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Church mission executives issue call for peace

1/31/2003 News media contact: Linda Bloom · (646) 369-3759 · New York

NOTE: A photograph of the Rev. R. Randy Day is available at http://umns.umc.org/photos/headshots.html.

NEW YORK (UMNS) - Staff leaders of the United Methodist Church's mission agency issued an international call Jan. 31 for peace and justice in Iraq.

The Rev. R. Randy Day, chief executive of the United Methodist Board of Global Ministries, noted the need for prayer and advocacy on that issue. "We are praying that God will provide an alternative to a United States-led attack on Iraq, and we are also praying that the leaders of Iraq will give strong assurances of their commitment to peace and freedom for their people," he said in a response to President Bush's State of the Union address.

"We tried to find in the address some signs that the U.S. would allow a larger window for the arms inspection and negotiations processes," he added in the statement released by the Board of Global Ministries. "Finding none, we are deeply fearful of a massive military conflict that will result in thousands of military and civilian deaths.

"As Christians, our prayers should include government leaders, military personnel and their families, and the sure-to-be victims on all sides," Day said. "We should also pray for the souls of those who in business and commerce welcome war because it enriches them."

The statement noted the stand against war in the denomination's Social Principles and the need to avert war if at all possible. "As a major American humanitarian organization, we at the board are agonized by the possibility of being called upon to bring medical and material aid to persons who would not be homeless or injured except for bombs that might have been avoided," Day said.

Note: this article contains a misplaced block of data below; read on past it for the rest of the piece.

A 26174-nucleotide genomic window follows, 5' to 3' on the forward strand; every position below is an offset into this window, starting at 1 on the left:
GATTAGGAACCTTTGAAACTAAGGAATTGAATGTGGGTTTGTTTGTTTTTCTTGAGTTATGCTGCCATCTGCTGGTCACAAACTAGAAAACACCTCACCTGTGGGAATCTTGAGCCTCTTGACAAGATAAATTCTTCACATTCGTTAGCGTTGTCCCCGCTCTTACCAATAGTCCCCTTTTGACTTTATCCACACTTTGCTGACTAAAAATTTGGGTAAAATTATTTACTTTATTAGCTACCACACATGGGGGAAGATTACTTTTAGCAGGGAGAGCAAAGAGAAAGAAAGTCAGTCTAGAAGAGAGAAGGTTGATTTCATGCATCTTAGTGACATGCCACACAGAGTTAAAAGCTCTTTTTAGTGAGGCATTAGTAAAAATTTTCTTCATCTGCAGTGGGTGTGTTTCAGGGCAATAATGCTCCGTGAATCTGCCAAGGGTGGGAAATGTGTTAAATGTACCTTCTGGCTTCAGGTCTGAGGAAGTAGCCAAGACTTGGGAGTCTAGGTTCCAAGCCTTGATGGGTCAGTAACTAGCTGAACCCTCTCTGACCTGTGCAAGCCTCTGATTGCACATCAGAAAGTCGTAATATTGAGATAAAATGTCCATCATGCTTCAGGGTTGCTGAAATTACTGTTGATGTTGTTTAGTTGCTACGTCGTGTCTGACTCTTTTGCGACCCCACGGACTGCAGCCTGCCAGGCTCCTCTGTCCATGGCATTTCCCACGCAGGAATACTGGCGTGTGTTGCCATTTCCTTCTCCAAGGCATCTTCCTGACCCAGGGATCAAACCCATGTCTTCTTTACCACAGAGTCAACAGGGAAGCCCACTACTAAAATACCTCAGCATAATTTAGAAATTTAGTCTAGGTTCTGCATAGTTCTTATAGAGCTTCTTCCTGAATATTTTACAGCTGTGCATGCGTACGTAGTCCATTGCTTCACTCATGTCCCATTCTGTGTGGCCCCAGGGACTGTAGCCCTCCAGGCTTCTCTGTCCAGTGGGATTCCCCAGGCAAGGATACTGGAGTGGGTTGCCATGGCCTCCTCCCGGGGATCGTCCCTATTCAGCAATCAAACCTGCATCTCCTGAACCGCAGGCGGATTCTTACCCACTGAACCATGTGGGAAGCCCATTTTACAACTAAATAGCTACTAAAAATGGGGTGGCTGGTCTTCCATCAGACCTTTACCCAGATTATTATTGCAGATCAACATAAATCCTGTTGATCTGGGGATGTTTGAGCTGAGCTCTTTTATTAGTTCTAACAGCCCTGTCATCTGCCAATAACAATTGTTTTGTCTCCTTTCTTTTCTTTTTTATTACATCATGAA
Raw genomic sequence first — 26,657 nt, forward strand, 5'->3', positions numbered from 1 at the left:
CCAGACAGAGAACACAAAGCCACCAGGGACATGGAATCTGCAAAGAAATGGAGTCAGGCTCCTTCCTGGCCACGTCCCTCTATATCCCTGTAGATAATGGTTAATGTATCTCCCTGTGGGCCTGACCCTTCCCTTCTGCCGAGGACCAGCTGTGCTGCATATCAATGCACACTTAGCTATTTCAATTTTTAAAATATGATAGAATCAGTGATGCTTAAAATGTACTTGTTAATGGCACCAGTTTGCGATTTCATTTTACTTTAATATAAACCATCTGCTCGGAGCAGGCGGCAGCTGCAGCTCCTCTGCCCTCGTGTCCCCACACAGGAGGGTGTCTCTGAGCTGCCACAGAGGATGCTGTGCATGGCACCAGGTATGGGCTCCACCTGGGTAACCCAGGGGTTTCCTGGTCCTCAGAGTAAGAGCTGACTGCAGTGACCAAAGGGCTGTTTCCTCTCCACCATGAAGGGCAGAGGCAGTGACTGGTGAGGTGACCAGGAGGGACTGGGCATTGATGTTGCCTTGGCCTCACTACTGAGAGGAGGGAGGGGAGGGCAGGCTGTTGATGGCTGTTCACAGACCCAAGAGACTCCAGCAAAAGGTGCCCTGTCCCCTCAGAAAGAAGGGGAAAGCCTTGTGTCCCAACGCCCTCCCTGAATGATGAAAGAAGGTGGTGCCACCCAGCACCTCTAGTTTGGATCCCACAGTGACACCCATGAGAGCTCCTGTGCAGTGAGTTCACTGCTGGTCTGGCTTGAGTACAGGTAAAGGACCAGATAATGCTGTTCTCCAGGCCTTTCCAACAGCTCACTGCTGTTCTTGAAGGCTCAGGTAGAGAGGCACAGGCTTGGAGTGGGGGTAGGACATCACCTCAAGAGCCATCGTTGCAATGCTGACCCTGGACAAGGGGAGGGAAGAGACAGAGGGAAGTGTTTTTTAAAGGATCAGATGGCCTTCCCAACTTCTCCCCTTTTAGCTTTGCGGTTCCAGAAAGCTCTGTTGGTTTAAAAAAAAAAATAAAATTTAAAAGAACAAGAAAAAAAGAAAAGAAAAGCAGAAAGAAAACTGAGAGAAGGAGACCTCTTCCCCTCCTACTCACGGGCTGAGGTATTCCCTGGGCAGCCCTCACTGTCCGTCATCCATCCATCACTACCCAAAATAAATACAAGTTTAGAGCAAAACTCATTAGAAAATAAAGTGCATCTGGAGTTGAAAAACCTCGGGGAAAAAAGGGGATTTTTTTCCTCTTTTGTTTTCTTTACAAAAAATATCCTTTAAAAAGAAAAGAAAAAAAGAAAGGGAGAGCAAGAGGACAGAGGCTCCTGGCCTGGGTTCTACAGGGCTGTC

He called upon all participants in the global United Methodist mission community - missionaries, staff, program networks, volunteers, supportive congregations and employees of institutions - to set aside at least 15 minutes each day to pray for a peaceful settlement to the Iraqi crisis. He also urged them to organize public peace vigils and prayer services, and to speak out to government officials on behalf of a negotiated settlement in Iraq.

Joyce Sohl, chief executive of the board's Women's Division, pointed to the work already being done in the ongoing Campaign for Peace: Christian Women Pray for Peace, launched in early December by the division. United Methodist Women also are collecting "postcards for peace" to be used in an Easter Vigil for Peace at the White House in Washington. More information is available at http://gbgm-umc.org./umw/prayers4peace.html online.

Last October, Women's Division directors rejected an armed attack on Iraq as a way to respond to the Iraqi arms situation and urged both the United States and the United Nations to "pursue peaceful means in resolving conflicts with Iraq."

The Rev. Paul Dirdak, chief executive of the United Methodist Committee on Relief, noted that nongovernmental relief organizations are gearing up for a "new robust presence in Iraq to repair the damage which U.S. or other bombers and tanks will do in the event of war."

He expressed concern about initiating such efforts if an alternative to war can be found.

"This is a hard issue, but we must be careful lest our humanitarian efforts be used to somehow sanitize and excuse war," Dirdak said. "We must be careful about what we ask the people of the United Methodist Church to support. As the church, we must also struggle with the issue of whether or how we accept funds for humanitarian aid from governments that offer them as part of their combat planning. If and when the time comes that there is no longer any possibility - whatsoever - that war can be avoided, our church will do everything that is financially and humanly possible to come to the aid of people who suffer."

For more information on UMCOR's work, go to the board's Web site at http://gbgm-umc.org/.

Only the United Methodist General Conference speaks for the entire church. The denomination's top legislative assembly meets every four years and will convene again in 2004.

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